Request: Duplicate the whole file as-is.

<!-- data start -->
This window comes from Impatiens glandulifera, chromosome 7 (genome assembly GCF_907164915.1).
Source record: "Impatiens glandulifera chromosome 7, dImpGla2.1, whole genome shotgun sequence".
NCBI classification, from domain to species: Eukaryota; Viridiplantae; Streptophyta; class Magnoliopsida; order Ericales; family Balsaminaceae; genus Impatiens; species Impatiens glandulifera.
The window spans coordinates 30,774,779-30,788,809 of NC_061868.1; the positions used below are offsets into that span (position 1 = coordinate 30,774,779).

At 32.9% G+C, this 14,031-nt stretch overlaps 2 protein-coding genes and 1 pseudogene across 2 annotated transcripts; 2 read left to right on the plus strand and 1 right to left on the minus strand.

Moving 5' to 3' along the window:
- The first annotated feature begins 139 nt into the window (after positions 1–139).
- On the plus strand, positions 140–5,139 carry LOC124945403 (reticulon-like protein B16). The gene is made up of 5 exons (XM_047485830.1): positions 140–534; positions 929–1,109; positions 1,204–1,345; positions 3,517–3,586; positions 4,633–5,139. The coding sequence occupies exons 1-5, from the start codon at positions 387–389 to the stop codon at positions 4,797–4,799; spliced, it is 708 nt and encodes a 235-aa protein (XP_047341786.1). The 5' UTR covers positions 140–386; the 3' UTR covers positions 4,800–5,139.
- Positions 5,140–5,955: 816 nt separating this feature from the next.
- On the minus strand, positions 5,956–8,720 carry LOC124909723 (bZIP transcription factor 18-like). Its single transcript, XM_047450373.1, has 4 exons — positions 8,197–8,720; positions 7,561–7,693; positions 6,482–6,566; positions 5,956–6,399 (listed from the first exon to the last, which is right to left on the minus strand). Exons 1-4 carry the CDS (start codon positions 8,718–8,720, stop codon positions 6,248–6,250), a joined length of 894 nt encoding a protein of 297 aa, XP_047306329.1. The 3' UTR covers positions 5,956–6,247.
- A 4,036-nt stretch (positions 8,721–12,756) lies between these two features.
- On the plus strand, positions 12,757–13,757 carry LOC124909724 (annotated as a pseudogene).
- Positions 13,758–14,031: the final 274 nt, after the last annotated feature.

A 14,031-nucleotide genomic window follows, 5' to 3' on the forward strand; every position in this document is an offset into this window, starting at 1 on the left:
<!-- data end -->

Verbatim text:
This window comes from Impatiens glandulifera, chromosome 7 (genome assembly GCF_907164915.1).
Source record: "Impatiens glandulifera chromosome 7, dImpGla2.1, whole genome shotgun sequence".
NCBI classification, from domain to species: Eukaryota; Viridiplantae; Streptophyta; class Magnoliopsida; order Ericales; family Balsaminaceae; genus Impatiens; species Impatiens glandulifera.
The window spans coordinates 30,774,779-30,788,809 of NC_061868.1; the positions used below are offsets into that span (position 1 = coordinate 30,774,779).

At 32.9% G+C, this 14,031-nt stretch overlaps 2 protein-coding genes and 1 pseudogene across 2 annotated transcripts; 2 read left to right on the plus strand and 1 right to left on the minus strand.

Moving 5' to 3' along the window:
- The first annotated feature begins 139 nt into the window (after positions 1–139).
- On the plus strand, positions 140–5,139 carry LOC124945403 (reticulon-like protein B16). The gene is made up of 5 exons (XM_047485830.1): positions 140–534; positions 929–1,109; positions 1,204–1,345; positions 3,517–3,586; positions 4,633–5,139. The coding sequence occupies exons 1-5, from the start codon at positions 387–389 to the stop codon at positions 4,797–4,799; spliced, it is 708 nt and encodes a 235-aa protein (XP_047341786.1). The 5' UTR covers positions 140–386; the 3' UTR covers positions 4,800–5,139.
- Positions 5,140–5,955: 816 nt separating this feature from the next.
- On the minus strand, positions 5,956–8,720 carry LOC124909723 (bZIP transcription factor 18-like). Its single transcript, XM_047450373.1, has 4 exons — positions 8,197–8,720; positions 7,561–7,693; positions 6,482–6,566; positions 5,956–6,399 (listed from the first exon to the last, which is right to left on the minus strand). Exons 1-4 carry the CDS (start codon positions 8,718–8,720, stop codon positions 6,248–6,250), a joined length of 894 nt encoding a protein of 297 aa, XP_047306329.1. The 3' UTR covers positions 5,956–6,247.
- A 4,036-nt stretch (positions 8,721–12,756) lies between these two features.
- On the plus strand, positions 12,757–13,757 carry LOC124909724 (annotated as a pseudogene).
- Positions 13,758–14,031: the final 274 nt, after the last annotated feature.

A 14,031-nucleotide genomic window follows, 5' to 3' on the forward strand; every position in this document is an offset into this window, starting at 1 on the left: